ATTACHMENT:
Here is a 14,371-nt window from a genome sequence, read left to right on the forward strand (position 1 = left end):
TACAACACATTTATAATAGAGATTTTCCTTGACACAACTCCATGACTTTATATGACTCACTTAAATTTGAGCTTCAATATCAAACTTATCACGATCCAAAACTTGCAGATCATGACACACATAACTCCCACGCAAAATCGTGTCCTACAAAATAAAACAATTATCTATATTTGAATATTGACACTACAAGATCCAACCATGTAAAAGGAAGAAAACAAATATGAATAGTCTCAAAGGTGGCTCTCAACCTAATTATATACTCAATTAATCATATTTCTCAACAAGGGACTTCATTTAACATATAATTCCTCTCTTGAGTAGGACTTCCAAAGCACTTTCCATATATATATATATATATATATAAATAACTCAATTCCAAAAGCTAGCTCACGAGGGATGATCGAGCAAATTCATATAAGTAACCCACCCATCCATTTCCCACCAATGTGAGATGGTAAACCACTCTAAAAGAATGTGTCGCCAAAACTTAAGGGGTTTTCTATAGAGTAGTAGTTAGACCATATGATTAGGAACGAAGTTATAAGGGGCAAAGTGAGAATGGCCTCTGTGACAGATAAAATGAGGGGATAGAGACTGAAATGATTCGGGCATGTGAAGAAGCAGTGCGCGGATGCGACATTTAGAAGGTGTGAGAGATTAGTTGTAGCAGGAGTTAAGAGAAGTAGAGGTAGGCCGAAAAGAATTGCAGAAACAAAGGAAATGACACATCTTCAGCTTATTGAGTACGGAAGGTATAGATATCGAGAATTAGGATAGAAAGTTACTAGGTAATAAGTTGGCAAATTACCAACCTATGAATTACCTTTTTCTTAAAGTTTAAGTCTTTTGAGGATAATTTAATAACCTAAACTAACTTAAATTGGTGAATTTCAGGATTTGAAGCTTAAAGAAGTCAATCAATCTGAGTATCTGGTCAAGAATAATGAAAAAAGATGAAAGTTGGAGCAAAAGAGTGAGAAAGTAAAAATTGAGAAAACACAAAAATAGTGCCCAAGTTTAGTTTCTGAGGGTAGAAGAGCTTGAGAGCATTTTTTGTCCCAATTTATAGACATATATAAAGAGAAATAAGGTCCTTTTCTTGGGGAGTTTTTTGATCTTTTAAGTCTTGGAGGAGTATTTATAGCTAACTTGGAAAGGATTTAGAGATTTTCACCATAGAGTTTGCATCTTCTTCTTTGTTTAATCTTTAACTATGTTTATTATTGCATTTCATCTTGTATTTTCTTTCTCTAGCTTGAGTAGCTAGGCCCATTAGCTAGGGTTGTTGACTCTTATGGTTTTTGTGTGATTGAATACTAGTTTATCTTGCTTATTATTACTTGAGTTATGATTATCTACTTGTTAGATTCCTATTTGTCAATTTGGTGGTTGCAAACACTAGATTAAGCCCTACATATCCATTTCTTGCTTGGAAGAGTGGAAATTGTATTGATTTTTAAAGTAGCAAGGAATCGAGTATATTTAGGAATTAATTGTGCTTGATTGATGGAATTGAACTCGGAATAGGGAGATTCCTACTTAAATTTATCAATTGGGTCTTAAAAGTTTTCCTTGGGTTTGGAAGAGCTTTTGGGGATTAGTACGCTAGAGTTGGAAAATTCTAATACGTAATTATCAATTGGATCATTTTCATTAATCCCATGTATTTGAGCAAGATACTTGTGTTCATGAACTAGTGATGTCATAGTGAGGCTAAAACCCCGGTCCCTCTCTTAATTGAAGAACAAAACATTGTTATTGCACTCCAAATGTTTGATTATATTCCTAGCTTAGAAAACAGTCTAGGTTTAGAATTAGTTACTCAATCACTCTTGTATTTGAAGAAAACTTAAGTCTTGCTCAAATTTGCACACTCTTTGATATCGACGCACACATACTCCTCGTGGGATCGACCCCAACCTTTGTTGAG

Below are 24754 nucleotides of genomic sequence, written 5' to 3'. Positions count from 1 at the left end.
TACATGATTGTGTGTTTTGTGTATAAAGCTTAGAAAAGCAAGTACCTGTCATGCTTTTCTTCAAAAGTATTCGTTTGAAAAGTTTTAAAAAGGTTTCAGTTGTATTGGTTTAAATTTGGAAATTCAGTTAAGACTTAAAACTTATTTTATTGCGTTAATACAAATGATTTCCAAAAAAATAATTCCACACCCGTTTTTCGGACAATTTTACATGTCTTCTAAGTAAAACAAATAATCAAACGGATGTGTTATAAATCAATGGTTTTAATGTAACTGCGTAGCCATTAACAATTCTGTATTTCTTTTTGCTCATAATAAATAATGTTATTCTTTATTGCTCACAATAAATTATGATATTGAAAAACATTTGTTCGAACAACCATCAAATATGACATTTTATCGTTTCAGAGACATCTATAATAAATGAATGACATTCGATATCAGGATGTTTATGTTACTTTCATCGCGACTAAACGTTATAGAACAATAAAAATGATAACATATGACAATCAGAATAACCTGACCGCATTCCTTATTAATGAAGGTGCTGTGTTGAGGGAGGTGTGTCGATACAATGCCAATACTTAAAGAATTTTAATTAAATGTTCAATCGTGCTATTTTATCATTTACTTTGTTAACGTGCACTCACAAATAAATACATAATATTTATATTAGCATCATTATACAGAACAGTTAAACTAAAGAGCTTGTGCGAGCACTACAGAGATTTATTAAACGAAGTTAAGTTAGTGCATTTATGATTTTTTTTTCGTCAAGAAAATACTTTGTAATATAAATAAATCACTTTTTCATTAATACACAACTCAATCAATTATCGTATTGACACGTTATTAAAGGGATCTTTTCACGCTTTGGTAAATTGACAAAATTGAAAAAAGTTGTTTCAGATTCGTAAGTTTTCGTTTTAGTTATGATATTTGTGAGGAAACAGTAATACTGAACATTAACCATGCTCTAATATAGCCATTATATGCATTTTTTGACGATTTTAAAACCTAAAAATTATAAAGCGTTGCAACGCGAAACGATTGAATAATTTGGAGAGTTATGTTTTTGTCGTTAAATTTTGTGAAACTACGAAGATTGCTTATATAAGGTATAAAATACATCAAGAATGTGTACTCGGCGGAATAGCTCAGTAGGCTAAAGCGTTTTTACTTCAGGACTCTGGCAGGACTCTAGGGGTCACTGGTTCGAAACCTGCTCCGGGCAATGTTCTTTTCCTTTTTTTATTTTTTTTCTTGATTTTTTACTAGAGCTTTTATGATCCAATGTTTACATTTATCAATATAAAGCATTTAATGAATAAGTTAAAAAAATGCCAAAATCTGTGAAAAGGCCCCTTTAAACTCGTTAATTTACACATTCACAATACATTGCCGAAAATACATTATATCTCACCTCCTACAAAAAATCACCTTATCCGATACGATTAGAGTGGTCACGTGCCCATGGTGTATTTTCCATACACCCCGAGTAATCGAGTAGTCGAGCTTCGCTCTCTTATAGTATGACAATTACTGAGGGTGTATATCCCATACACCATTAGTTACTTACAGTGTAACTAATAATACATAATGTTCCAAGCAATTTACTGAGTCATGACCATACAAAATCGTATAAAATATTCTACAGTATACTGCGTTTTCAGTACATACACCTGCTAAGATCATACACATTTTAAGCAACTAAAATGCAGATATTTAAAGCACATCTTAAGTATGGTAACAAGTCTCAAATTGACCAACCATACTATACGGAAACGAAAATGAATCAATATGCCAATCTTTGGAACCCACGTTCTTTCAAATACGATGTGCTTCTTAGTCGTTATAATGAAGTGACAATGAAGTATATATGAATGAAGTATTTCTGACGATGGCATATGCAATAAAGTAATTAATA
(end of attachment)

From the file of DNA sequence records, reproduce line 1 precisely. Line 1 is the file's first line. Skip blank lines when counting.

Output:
Here is a 14,371-nt window from a genome sequence, read left to right on the forward strand (position 1 = left end):